Fridays have gotten really interesting lately when it comes to beer news. Whether it’s the Wicked Weed deal being announced on a Friday or the more recent The High End video response to the Brewers Association’s new independence logo that was released this past Friday, it seems like big news flows at the start to the weekend.
Today was no different when beloved San Diego brewery, Modern Times, announced the sale of the brewery. Jacob McKean, CEO, and founder of Modern Times, has always been a staunch indie beer supporter and is never afraid to speak out against big beer and why independence matters. That’s why my heart stopped when I read the teasing headline today from Marketwatch that Modern Times sold, but I was just as quickly appeased when it became clear that they sold not to big beer or an investment group, but they sold to their employees. Mckean explained why they went this route for growth in the Modern Times blog:
It ticked every box for us: achieving an outstanding return for our investors, maintaining our independence, rewarding the employees who have made our success possible, enhancing the collaborative culture that’s so vital to the company, and creating a sustainable ownership structure that will replace me when I’m ready to move on. And there’s a massive tax benefit, too, which means more money for growth and efficiency improvements. Oh, and we formed a new bank relationship as part of this deal that gives us access to vastly more financing than we had before. No other options came close to offering all of that.
While Modern Times is the first employee-owned CA brewery, it now joins the ranks of Harpoon, Switchback, New Belgium, Odell, Deschutes, and Left Hand Brewing who all set up an ESOP (Employee Stock Ownership Plan) with their employees. In the Modern Times deal, employees immediately get 30% in stock in the company with a plan to make that percentage 100%, in time.
According to Market Watch:
Employees get individual shares, but have to spend a certain number of years with the brewery before receiving full, vested rights to those shares. Once that happens, however, they can use those shares to retain a voting interest in the company’s future, or simply cash out through the company or an outside buyer.
While selling to your employees is one way to “keep it in the family,” it doesn’t necessarily mean that the brewery will never sell. In fact, Full Sail Brewing, from Oregon, set up an ESOP and the employees decided to sell to a private equity firm in 2015 and return to regular employee status. When researching an ESOP as a viable means of expansion, Mckean spoke with many of the other breweries who had been through this process and believes that Modern Times won’t have the same issues that Full Sail did.
What I learned from Full Sail is that if the employees are not passionate about what the company makes and how it operates, they won’t see themselves as having a future there. Even a 100% ESOP does not have to offer any meaningful governance or management role to employees, but the consequence of doing that is that the company’s owners aren’t invested in the company’s direction. That’s a formula for a bad culture, which can lead to a sale. We plan to do the opposite.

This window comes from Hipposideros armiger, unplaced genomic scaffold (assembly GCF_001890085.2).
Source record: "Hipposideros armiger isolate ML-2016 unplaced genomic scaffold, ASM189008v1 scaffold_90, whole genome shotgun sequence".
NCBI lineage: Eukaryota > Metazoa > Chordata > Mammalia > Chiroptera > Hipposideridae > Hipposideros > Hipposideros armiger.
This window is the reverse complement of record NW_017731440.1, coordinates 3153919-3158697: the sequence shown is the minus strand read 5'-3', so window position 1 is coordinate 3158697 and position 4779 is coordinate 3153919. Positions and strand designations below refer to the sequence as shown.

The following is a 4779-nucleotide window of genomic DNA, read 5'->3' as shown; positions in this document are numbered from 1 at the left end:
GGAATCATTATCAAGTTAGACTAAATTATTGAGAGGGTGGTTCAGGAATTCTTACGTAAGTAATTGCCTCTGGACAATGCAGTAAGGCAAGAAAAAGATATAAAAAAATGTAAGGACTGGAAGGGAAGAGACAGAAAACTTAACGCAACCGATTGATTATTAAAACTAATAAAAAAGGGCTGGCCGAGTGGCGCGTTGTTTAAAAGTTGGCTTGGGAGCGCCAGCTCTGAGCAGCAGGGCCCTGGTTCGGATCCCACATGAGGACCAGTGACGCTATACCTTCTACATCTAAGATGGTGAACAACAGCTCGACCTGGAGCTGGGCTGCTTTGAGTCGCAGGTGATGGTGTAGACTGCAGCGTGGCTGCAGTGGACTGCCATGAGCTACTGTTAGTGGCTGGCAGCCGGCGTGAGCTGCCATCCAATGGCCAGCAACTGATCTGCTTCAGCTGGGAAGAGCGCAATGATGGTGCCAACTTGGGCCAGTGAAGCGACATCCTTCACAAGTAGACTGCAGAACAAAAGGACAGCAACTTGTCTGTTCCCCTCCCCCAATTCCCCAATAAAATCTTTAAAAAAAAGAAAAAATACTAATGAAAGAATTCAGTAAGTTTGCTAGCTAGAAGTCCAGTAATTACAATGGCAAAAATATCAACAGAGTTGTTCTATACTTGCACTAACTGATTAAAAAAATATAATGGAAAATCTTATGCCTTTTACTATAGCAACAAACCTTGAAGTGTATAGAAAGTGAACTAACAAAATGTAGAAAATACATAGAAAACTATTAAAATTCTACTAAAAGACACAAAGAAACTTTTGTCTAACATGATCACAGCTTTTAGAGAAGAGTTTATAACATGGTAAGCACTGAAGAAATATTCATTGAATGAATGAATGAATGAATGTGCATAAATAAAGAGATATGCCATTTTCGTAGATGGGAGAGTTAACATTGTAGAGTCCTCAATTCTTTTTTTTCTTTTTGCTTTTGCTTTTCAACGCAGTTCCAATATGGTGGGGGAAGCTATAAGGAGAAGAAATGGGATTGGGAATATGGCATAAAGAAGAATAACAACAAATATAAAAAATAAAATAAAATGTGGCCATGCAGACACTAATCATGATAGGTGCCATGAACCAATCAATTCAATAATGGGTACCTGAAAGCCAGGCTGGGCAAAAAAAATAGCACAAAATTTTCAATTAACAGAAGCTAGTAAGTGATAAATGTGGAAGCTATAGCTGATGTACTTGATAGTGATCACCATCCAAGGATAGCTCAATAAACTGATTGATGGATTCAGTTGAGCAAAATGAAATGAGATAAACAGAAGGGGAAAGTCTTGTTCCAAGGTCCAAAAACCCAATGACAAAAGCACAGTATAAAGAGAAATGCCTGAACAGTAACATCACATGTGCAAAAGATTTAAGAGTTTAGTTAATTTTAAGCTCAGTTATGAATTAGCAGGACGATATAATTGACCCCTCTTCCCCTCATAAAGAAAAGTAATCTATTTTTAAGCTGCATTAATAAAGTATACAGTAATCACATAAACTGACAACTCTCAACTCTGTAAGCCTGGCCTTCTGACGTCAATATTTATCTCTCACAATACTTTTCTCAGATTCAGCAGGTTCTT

What Are The Benefits?
While ESOPs aren’t a viable option for every brewery, there are some clear benefits to investing in your employees.
- Employee Buy-In/Attraction/Retention
Many craft brewery employees already feel a lot of ownership in their brewery’s brand and future. Most breweries start out as incredibly small businesses and the growth happens because of the day in, day out hard work that the small number of employees put into the business. By giving these employees a piece of the pie, it not only created great incentive to do right by the company, but it gives them a say in how the company is run. This is attractive to both employees and prospective employees and can create an incredibly strong company culture of commitment.
- Maintaining Independence
With so many options for growth out there, it’s refreshing to see a company not sell out to Big Beer or a large private equity firm. In fact, Mckean told Market Watch that he felt it was important to set an example for up-and-coming breweries about the “true meaning of independence, collaboration, and business ethics.” That’s called putting your money where your mouth is. It makes you wonder about all of the benefits extolled by formerly independent breweries (their newfound ability to grow, gain capital and reach new markets) and how these goals could have been met through different means.
- Controllable Liquidity
This is an interesting benefit. Basically, it means that the rest of the investors (now the employees) have a greater ability to retain ownership of the brewery if there is an investor (or investors) that want to cash out. This allows for greater flexibility for people who want out while maintaining greater stability for the people who want to stay in.
In the end, we are stoked for the Modern Times employees and from what Mckean says, it sounds like he’s pretty stoked on his employees too:
The people who work at Modern Times are our single most significant competitive advantage. Investing in motivating them, retaining them, and attracting more people like them is the smartest strategic play we could make.
Hopefully, other breweries who are looking to grow will take the time to really look at all the options for growth and see if an ESOP would be right for them before they go the sell-out route.
Cheers to Modern Times!